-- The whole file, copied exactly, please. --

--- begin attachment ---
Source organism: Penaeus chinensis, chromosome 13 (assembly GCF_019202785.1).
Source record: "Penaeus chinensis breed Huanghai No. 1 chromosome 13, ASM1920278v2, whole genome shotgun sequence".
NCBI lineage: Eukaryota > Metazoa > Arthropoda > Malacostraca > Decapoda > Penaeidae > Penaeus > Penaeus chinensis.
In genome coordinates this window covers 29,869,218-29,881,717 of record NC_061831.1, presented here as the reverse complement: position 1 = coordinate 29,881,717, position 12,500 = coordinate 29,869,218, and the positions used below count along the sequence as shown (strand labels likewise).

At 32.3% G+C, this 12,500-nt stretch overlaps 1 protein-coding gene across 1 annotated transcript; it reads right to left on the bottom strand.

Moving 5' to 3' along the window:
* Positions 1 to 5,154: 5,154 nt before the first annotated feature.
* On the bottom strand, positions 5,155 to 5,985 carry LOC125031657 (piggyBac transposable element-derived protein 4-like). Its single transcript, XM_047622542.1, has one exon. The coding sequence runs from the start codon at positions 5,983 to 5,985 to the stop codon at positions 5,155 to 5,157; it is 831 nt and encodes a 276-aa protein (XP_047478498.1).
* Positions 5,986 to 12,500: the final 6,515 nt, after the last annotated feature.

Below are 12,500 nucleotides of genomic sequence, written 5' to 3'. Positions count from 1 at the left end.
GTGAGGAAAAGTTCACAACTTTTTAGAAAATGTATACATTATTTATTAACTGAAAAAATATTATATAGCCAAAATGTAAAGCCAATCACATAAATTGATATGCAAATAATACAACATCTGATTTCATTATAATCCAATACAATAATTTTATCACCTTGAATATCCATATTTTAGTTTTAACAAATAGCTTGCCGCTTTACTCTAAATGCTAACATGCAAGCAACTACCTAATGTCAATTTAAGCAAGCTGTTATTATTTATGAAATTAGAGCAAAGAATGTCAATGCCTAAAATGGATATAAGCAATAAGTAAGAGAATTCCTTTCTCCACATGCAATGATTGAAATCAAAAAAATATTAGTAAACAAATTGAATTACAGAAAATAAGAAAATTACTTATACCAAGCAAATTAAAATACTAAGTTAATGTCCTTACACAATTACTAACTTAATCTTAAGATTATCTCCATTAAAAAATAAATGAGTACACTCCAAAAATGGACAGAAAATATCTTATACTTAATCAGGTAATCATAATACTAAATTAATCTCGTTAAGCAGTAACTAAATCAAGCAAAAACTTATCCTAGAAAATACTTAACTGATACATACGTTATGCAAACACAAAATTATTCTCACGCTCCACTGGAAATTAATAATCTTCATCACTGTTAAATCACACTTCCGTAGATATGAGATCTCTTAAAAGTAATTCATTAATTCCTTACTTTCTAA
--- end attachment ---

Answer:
Source organism: Penaeus chinensis, chromosome 13 (assembly GCF_019202785.1).
Source record: "Penaeus chinensis breed Huanghai No. 1 chromosome 13, ASM1920278v2, whole genome shotgun sequence".
NCBI lineage: Eukaryota > Metazoa > Arthropoda > Malacostraca > Decapoda > Penaeidae > Penaeus > Penaeus chinensis.
In genome coordinates this window covers 29,869,218-29,881,717 of record NC_061831.1, presented here as the reverse complement: position 1 = coordinate 29,881,717, position 12,500 = coordinate 29,869,218, and the positions used below count along the sequence as shown (strand labels likewise).

At 32.3% G+C, this 12,500-nt stretch overlaps 1 protein-coding gene across 1 annotated transcript; it reads right to left on the bottom strand.

Moving 5' to 3' along the window:
* Positions 1 to 5,154: 5,154 nt before the first annotated feature.
* On the bottom strand, positions 5,155 to 5,985 carry LOC125031657 (piggyBac transposable element-derived protein 4-like). Its single transcript, XM_047622542.1, has one exon. The coding sequence runs from the start codon at positions 5,983 to 5,985 to the stop codon at positions 5,155 to 5,157; it is 831 nt and encodes a 276-aa protein (XP_047478498.1).
* Positions 5,986 to 12,500: the final 6,515 nt, after the last annotated feature.

Below are 12,500 nucleotides of genomic sequence, written 5' to 3'. Positions count from 1 at the left end.
GTGAGGAAAAGTTCACAACTTTTTAGAAAATGTATACATTATTTATTAACTGAAAAAATATTATATAGCCAAAATGTAAAGCCAATCACATAAATTGATATGCAAATAATACAACATCTGATTTCATTATAATCCAATACAATAATTTTATCACCTTGAATATCCATATTTTAGTTTTAACAAATAGCTTGCCGCTTTACTCTAAATGCTAACATGCAAGCAACTACCTAATGTCAATTTAAGCAAGCTGTTATTATTTATGAAATTAGAGCAAAGAATGTCAATGCCTAAAATGGATATAAGCAATAAGTAAGAGAATTCCTTTCTCCACATGCAATGATTGAAATCAAAAAAATATTAGTAAACAAATTGAATTACAGAAAATAAGAAAATTACTTATACCAAGCAAATTAAAATACTAAGTTAATGTCCTTACACAATTACTAACTTAATCTTAAGATTATCTCCATTAAAAAATAAATGAGTACACTCCAAAAATGGACAGAAAATATCTTATACTTAATCAGGTAATCATAATACTAAATTAATCTCGTTAAGCAGTAACTAAATCAAGCAAAAACTTATCCTAGAAAATACTTAACTGATACATACGTTATGCAAACACAAAATTATTCTCACGCTCCACTGGAAATTAATAATCTTCATCACTGTTAAATCACACTTCCGTAGATATGAGATCTCTTAAAAGTAATTCATTAATTCCTTACTTTCTAA